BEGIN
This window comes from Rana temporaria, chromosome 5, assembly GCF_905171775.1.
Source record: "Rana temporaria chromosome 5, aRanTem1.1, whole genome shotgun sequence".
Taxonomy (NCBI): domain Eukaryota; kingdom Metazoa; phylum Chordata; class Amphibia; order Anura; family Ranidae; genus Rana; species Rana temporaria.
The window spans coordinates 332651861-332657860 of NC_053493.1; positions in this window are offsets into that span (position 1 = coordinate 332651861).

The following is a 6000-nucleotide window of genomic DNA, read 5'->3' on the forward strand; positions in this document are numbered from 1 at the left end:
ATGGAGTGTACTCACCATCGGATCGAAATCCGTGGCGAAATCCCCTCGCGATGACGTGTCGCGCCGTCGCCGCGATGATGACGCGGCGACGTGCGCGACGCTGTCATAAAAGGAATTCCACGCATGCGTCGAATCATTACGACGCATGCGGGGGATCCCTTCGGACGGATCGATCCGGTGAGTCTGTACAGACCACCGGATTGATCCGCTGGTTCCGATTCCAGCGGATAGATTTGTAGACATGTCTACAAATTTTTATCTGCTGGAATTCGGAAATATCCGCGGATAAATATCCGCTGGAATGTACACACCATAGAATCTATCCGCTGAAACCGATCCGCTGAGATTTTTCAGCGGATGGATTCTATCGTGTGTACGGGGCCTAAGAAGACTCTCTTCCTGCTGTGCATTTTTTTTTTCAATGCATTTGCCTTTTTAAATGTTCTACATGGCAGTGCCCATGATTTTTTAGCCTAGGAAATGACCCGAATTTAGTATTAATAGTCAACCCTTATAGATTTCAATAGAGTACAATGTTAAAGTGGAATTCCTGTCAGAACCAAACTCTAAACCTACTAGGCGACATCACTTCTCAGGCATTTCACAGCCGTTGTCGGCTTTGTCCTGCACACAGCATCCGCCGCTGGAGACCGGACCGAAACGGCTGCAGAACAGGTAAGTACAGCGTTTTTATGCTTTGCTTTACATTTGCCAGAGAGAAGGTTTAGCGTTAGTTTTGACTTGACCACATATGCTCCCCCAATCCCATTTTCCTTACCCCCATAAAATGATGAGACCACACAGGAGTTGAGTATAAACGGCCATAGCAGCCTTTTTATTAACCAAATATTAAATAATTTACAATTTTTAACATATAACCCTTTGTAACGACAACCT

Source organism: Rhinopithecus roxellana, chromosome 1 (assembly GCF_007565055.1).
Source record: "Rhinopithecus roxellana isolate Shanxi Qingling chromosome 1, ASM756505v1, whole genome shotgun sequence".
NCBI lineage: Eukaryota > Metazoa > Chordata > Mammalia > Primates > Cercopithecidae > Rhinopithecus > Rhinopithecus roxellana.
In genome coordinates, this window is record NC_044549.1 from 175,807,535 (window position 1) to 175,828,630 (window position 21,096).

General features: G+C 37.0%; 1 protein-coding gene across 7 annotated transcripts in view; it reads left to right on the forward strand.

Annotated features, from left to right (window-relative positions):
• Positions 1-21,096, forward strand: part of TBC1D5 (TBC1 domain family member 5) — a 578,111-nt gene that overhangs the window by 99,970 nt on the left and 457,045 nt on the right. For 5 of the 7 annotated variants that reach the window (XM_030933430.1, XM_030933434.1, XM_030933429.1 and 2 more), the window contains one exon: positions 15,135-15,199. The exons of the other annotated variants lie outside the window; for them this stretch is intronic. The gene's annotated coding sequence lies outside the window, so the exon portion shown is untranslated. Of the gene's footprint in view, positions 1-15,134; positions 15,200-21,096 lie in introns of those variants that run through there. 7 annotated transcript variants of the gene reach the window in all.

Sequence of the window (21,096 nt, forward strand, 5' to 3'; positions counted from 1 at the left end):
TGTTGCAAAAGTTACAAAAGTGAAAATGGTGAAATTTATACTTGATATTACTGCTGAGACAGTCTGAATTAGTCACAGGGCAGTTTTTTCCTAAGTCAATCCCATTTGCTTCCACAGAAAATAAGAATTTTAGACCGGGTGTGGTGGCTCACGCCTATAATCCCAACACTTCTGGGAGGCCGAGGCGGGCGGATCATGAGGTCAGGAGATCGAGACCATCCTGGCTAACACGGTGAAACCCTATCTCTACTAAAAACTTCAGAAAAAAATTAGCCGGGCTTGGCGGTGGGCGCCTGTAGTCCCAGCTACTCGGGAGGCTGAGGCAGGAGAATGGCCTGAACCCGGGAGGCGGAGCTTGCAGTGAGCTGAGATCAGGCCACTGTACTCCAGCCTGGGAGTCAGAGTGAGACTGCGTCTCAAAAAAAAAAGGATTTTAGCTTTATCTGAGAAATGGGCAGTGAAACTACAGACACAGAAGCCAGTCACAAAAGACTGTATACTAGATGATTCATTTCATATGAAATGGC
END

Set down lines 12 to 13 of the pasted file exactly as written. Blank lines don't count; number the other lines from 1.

Annotated features, from left to right (window-relative positions):
• Positions 1-21,096, forward strand: part of TBC1D5 (TBC1 domain family member 5) — a 578,111-nt gene that overhangs the window by 99,970 nt on the left and 457,045 nt on the right. For 5 of the 7 annotated variants that reach the window (XM_030933430.1, XM_030933434.1, XM_030933429.1 and 2 more), the window contains one exon: positions 15,135-15,199. The exons of the other annotated variants lie outside the window; for them this stretch is intronic. The gene's annotated coding sequence lies outside the window, so the exon portion shown is untranslated. Of the gene's footprint in view, positions 1-15,134; positions 15,200-21,096 lie in introns of those variants that run through there. 7 annotated transcript variants of the gene reach the window in all.